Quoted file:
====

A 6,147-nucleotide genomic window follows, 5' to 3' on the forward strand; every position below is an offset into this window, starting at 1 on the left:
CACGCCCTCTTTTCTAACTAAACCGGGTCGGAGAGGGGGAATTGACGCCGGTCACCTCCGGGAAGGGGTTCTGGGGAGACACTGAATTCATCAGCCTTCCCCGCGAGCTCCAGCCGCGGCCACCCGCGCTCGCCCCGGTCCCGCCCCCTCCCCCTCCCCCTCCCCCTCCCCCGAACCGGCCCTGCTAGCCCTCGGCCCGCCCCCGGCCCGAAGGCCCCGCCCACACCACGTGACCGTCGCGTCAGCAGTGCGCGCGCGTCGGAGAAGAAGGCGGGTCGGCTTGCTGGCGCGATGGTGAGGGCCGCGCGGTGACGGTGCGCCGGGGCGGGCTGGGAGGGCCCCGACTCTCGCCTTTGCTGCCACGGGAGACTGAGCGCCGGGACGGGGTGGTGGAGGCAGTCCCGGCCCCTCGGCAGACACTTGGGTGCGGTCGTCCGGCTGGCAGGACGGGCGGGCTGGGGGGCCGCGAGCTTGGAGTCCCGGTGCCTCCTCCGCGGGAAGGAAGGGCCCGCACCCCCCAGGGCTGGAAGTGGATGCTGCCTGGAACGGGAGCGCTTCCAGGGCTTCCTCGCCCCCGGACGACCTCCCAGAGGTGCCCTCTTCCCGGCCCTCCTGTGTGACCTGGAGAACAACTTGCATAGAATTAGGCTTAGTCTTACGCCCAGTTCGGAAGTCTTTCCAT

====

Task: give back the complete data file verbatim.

A 6,147-nucleotide genomic window follows, 5' to 3' on the forward strand; every position below is an offset into this window, starting at 1 on the left:
CACGCCCTCTTTTCTAACTAAACCGGGTCGGAGAGGGGGAATTGACGCCGGTCACCTCCGGGAAGGGGTTCTGGGGAGACACTGAATTCATCAGCCTTCCCCGCGAGCTCCAGCCGCGGCCACCCGCGCTCGCCCCGGTCCCGCCCCCTCCCCCTCCCCCTCCCCCTCCCCCGAACCGGCCCTGCTAGCCCTCGGCCCGCCCCCGGCCCGAAGGCCCCGCCCACACCACGTGACCGTCGCGTCAGCAGTGCGCGCGCGTCGGAGAAGAAGGCGGGTCGGCTTGCTGGCGCGATGGTGAGGGCCGCGCGGTGACGGTGCGCCGGGGCGGGCTGGGAGGGCCCCGACTCTCGCCTTTGCTGCCACGGGAGACTGAGCGCCGGGACGGGGTGGTGGAGGCAGTCCCGGCCCCTCGGCAGACACTTGGGTGCGGTCGTCCGGCTGGCAGGACGGGCGGGCTGGGGGGCCGCGAGCTTGGAGTCCCGGTGCCTCCTCCGCGGGAAGGAAGGGCCCGCACCCCCCAGGGCTGGAAGTGGATGCTGCCTGGAACGGGAGCGCTTCCAGGGCTTCCTCGCCCCCGGACGACCTCCCAGAGGTGCCCTCTTCCCGGCCCTCCTGTGTGACCTGGAGAACAACTTGCATAGAATTAGGCTTAGTCTTACGCCCAGTTCGGAAGTCTTTCCAT